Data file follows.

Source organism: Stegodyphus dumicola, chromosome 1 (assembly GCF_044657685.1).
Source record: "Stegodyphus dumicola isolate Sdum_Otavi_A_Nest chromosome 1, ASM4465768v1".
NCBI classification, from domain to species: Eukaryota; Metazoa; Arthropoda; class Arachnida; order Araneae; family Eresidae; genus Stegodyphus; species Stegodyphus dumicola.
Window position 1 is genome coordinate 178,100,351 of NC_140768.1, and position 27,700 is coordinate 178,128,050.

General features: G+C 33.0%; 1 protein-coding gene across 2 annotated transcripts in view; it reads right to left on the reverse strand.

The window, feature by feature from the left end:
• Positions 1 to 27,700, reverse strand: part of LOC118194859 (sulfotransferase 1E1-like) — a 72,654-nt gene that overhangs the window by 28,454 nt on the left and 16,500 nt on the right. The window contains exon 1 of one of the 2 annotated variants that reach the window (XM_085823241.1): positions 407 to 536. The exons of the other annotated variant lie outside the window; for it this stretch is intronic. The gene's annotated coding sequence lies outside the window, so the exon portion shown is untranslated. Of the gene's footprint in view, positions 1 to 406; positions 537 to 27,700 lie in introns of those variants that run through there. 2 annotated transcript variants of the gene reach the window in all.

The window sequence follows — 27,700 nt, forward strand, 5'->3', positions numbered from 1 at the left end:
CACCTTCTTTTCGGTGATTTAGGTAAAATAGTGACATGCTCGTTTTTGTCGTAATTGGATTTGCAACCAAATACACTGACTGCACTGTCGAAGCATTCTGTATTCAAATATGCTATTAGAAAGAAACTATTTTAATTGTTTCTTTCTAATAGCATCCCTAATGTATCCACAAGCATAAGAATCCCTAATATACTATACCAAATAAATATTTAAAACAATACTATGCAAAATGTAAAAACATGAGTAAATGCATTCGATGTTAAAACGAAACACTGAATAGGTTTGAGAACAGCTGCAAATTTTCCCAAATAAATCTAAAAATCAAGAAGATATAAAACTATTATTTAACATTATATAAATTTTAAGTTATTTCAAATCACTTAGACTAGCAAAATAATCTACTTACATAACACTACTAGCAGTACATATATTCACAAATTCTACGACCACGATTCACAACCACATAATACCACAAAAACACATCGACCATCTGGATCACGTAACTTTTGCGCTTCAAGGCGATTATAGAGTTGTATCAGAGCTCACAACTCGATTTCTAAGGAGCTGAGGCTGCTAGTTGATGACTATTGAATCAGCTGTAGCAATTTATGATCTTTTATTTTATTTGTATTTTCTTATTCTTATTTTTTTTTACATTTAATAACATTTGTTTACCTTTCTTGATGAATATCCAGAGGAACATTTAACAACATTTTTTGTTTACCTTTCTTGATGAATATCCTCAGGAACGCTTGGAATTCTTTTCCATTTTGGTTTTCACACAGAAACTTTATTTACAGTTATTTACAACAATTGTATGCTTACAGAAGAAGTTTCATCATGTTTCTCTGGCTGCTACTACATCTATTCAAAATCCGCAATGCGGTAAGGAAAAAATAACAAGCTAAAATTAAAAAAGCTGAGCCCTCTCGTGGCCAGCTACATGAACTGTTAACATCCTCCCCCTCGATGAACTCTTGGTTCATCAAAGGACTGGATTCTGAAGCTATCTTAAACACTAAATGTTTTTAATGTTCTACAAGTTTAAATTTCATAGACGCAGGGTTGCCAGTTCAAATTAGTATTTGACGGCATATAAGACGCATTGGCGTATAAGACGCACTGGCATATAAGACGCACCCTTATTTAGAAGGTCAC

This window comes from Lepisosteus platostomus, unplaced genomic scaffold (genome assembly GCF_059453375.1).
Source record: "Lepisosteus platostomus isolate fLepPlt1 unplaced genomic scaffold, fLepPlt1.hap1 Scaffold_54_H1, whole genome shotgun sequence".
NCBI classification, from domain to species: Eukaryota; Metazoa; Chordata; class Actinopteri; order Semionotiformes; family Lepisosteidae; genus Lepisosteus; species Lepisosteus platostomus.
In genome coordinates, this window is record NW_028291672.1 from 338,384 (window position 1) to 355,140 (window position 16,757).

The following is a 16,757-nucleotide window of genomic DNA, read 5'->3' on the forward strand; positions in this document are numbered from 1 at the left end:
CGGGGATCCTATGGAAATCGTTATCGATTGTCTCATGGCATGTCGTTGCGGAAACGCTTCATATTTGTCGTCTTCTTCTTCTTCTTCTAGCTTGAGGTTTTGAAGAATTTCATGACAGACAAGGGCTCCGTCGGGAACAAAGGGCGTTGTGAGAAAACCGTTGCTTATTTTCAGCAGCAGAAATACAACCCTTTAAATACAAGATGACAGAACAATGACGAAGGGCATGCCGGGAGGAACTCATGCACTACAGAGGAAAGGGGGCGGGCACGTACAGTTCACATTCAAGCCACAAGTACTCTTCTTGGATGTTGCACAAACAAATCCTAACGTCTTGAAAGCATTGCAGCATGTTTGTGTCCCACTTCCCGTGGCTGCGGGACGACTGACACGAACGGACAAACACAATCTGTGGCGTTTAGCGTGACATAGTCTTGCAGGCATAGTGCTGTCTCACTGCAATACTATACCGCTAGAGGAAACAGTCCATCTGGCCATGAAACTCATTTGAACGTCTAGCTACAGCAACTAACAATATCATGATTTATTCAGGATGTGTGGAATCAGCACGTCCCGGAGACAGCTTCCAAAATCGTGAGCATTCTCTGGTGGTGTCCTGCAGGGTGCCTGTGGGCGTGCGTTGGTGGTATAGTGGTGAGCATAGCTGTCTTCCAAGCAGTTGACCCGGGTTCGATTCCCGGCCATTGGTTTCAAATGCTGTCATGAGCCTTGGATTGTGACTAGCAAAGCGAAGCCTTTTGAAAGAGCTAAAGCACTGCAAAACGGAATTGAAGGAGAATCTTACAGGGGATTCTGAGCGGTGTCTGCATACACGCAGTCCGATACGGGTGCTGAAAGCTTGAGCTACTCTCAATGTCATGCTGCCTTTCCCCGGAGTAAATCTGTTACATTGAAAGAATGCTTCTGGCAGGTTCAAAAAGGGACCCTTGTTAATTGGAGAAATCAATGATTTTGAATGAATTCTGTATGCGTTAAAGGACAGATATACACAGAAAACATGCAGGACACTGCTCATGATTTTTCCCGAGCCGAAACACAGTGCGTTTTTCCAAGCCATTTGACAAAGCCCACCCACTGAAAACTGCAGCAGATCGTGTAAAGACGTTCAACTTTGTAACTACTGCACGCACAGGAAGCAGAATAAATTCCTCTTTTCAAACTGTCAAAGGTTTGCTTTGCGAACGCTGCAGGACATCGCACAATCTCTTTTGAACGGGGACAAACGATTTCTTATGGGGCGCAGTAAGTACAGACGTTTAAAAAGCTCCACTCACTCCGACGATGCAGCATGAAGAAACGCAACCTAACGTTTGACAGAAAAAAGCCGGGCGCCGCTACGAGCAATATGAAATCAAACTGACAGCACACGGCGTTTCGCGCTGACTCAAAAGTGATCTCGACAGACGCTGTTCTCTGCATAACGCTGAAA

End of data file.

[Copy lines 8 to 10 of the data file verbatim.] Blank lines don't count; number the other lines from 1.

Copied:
The window sequence follows — 27,700 nt, forward strand, 5'->3', positions numbered from 1 at the left end:
CACCTTCTTTTCGGTGATTTAGGTAAAATAGTGACATGCTCGTTTTTGTCGTAATTGGATTTGCAACCAAATACACTGACTGCACTGTCGAAGCATTCTGTATTCAAATATGCTATTAGAAAGAAACTATTTTAATTGTTTCTTTCTAATAGCATCCCTAATGTATCCACAAGCATAAGAATCCCTAATATACTATACCAAATAAATATTTAAAACAATACTATGCAAAATGTAAAAACATGAGTAAATGCATTCGATGTTAAAACGAAACACTGAATAGGTTTGAGAACAGCTGCAAATTTTCCCAAATAAATCTAAAAATCAAGAAGATATAAAACTATTATTTAACATTATATAAATTTTAAGTTATTTCAAATCACTTAGACTAGCAAAATAATCTACTTACATAACACTACTAGCAGTACATATATTCACAAATTCTACGACCACGATTCACAACCACATAATACCACAAAAACACATCGACCATCTGGATCACGTAACTTTTGCGCTTCAAGGCGATTATAGAGTTGTATCAGAGCTCACAACTCGATTTCTAAGGAGCTGAGGCTGCTAGTTGATGACTATTGAATCAGCTGTAGCAATTTATGATCTTTTATTTTATTTGTATTTTCTTATTCTTATTTTTTTTTACATTTAATAACATTTGTTTACCTTTCTTGATGAATATCCAGAGGAACATTTAACAACATTTTTTGTTTACCTTTCTTGATGAATATCCTCAGGAACGCTTGGAATTCTTTTCCATTTTGGTTTTCACACAGAAACTTTATTTACAGTTATTTACAACAATTGTATGCTTACAGAAGAAGTTTCATCATGTTTCTCTGGCTGCTACTACATCTATTCAAAATCCGCAATGCGGTAAGGAAAAAATAACAAGCTAAAATTAAAAAAGCTGAGCCCTCTCGTGGCCAGCTACATGAACTGTTAACATCCTCCCCCTCGATGAACTCTTGGTTCATCAAAGGACTGGATTCTGAAGCTATCTTAAACACTAAATGTTTTTAATGTTCTACAAGTTTAAATTTCATAGACGCAGGGTTGCCAGTTCAAATTAGTATTTGACGGCATATAAGACGCATTGGCGTATAAGACGCACTGGCATATAAGACGCACCCTTATTTAGAAGGTCAC

This window comes from Lepisosteus platostomus, unplaced genomic scaffold (genome assembly GCF_059453375.1).